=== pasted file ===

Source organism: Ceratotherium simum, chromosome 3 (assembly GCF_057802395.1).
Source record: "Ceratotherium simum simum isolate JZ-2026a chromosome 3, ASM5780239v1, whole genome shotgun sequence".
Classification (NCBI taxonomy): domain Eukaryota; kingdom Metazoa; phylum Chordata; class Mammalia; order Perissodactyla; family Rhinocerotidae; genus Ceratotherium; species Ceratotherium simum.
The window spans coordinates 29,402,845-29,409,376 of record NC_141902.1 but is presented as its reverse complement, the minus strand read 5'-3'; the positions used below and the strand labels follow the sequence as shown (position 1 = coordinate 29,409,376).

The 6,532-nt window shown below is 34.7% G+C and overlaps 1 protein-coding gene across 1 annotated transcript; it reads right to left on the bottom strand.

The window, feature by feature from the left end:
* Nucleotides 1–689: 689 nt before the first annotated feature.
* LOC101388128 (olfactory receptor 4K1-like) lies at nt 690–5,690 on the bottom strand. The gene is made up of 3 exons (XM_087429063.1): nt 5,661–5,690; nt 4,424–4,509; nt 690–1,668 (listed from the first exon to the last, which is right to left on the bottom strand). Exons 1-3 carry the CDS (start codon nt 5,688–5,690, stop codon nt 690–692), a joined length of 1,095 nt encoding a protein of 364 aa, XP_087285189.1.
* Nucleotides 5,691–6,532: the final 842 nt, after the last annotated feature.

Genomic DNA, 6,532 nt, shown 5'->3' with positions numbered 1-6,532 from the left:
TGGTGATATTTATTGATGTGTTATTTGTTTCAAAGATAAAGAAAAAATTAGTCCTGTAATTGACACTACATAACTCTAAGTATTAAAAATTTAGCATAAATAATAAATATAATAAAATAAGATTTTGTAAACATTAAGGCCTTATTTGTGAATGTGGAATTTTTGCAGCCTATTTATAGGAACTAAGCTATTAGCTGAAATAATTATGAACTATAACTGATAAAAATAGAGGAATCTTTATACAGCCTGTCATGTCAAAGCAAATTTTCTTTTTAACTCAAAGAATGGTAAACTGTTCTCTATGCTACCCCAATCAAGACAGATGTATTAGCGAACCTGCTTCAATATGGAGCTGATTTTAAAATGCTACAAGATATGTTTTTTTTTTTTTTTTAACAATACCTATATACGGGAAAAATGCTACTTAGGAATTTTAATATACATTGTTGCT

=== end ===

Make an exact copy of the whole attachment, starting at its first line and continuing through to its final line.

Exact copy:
Source organism: Ceratotherium simum, chromosome 3 (assembly GCF_057802395.1).
Source record: "Ceratotherium simum simum isolate JZ-2026a chromosome 3, ASM5780239v1, whole genome shotgun sequence".
Classification (NCBI taxonomy): domain Eukaryota; kingdom Metazoa; phylum Chordata; class Mammalia; order Perissodactyla; family Rhinocerotidae; genus Ceratotherium; species Ceratotherium simum.
The window spans coordinates 29,402,845-29,409,376 of record NC_141902.1 but is presented as its reverse complement, the minus strand read 5'-3'; the positions used below and the strand labels follow the sequence as shown (position 1 = coordinate 29,409,376).

The 6,532-nt window shown below is 34.7% G+C and overlaps 1 protein-coding gene across 1 annotated transcript; it reads right to left on the bottom strand.

The window, feature by feature from the left end:
* Nucleotides 1–689: 689 nt before the first annotated feature.
* LOC101388128 (olfactory receptor 4K1-like) lies at nt 690–5,690 on the bottom strand. The gene is made up of 3 exons (XM_087429063.1): nt 5,661–5,690; nt 4,424–4,509; nt 690–1,668 (listed from the first exon to the last, which is right to left on the bottom strand). Exons 1-3 carry the CDS (start codon nt 5,688–5,690, stop codon nt 690–692), a joined length of 1,095 nt encoding a protein of 364 aa, XP_087285189.1.
* Nucleotides 5,691–6,532: the final 842 nt, after the last annotated feature.

Genomic DNA, 6,532 nt, shown 5'->3' with positions numbered 1-6,532 from the left:
TGGTGATATTTATTGATGTGTTATTTGTTTCAAAGATAAAGAAAAAATTAGTCCTGTAATTGACACTACATAACTCTAAGTATTAAAAATTTAGCATAAATAATAAATATAATAAAATAAGATTTTGTAAACATTAAGGCCTTATTTGTGAATGTGGAATTTTTGCAGCCTATTTATAGGAACTAAGCTATTAGCTGAAATAATTATGAACTATAACTGATAAAAATAGAGGAATCTTTATACAGCCTGTCATGTCAAAGCAAATTTTCTTTTTAACTCAAAGAATGGTAAACTGTTCTCTATGCTACCCCAATCAAGACAGATGTATTAGCGAACCTGCTTCAATATGGAGCTGATTTTAAAATGCTACAAGATATGTTTTTTTTTTTTTTTTAACAATACCTATATACGGGAAAAATGCTACTTAGGAATTTTAATATACATTGTTGCT